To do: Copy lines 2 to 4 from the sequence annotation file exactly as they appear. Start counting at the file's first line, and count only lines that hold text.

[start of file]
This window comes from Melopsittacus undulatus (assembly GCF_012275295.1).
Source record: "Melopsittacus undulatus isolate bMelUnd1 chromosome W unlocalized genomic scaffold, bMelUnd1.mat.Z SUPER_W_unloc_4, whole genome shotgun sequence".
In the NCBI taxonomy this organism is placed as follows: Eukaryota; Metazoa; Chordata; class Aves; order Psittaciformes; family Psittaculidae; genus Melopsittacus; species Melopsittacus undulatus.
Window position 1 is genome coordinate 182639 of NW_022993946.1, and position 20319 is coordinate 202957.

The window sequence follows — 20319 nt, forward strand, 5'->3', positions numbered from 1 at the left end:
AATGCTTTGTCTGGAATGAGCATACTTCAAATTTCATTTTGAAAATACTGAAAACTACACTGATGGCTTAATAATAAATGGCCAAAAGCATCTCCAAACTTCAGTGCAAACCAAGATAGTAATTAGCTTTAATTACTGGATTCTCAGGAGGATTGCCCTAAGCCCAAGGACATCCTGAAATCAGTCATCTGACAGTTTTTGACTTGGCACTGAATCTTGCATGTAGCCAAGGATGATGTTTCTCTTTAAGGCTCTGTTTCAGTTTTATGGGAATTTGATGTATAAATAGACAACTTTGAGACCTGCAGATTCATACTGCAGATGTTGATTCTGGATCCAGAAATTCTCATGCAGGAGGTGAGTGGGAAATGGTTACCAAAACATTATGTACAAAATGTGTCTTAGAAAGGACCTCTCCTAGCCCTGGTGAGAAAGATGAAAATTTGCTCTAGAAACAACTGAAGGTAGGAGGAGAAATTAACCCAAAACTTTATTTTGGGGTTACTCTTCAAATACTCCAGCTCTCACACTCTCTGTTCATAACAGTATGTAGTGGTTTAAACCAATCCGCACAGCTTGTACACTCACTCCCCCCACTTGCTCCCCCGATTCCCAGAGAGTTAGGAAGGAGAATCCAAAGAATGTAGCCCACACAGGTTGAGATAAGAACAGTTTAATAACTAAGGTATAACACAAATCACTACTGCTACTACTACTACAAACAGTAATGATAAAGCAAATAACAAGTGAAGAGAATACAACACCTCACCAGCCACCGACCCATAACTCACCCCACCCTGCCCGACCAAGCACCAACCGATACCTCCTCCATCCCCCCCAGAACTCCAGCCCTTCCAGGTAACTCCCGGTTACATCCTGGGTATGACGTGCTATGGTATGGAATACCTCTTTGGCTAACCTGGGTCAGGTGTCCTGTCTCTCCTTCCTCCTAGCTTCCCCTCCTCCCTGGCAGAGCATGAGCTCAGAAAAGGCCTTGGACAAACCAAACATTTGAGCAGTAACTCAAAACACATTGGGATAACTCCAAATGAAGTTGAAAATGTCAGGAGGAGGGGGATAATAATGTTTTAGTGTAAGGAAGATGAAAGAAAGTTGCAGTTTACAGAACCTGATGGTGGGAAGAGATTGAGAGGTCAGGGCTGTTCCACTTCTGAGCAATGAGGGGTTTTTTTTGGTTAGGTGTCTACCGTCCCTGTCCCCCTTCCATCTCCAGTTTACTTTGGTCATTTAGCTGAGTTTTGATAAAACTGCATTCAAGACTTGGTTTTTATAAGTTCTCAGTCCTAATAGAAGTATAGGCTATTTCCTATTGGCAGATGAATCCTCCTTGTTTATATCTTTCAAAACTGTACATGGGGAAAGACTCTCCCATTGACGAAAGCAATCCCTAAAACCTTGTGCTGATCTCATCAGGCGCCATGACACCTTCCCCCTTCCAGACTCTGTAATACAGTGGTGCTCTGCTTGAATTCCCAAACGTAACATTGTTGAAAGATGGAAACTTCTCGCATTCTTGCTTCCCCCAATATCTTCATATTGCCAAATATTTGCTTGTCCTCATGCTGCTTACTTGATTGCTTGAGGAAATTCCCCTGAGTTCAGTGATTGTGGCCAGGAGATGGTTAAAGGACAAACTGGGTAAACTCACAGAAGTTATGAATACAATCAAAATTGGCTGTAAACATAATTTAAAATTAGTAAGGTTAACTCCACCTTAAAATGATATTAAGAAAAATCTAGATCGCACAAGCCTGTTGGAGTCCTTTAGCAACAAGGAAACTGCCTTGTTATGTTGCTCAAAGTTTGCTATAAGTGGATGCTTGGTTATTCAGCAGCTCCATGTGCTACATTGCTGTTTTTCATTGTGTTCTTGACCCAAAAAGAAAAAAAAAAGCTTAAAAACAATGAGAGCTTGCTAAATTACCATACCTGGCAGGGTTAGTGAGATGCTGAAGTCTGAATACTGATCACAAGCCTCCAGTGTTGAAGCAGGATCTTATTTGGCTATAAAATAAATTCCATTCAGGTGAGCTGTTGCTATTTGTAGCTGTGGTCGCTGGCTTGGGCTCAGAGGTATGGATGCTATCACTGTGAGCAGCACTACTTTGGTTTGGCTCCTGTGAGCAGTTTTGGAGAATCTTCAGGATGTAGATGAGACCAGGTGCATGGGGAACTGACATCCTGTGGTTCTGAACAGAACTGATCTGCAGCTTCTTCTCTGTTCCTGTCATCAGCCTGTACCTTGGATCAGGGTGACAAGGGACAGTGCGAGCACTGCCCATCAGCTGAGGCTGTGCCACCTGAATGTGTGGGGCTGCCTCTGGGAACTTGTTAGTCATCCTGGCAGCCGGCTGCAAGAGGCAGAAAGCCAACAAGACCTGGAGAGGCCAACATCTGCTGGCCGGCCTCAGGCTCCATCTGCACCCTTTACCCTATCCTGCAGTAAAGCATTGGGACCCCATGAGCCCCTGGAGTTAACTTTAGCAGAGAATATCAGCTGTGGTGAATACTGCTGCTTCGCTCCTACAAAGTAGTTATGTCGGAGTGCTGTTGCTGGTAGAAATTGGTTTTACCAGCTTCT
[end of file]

Source record: "Melopsittacus undulatus isolate bMelUnd1 chromosome W unlocalized genomic scaffold, bMelUnd1.mat.Z SUPER_W_unloc_4, whole genome shotgun sequence".
In the NCBI taxonomy this organism is placed as follows: Eukaryota; Metazoa; Chordata; class Aves; order Psittaciformes; family Psittaculidae; genus Melopsittacus; species Melopsittacus undulatus.
Window position 1 is genome coordinate 182639 of NW_022993946.1, and position 20319 is coordinate 202957.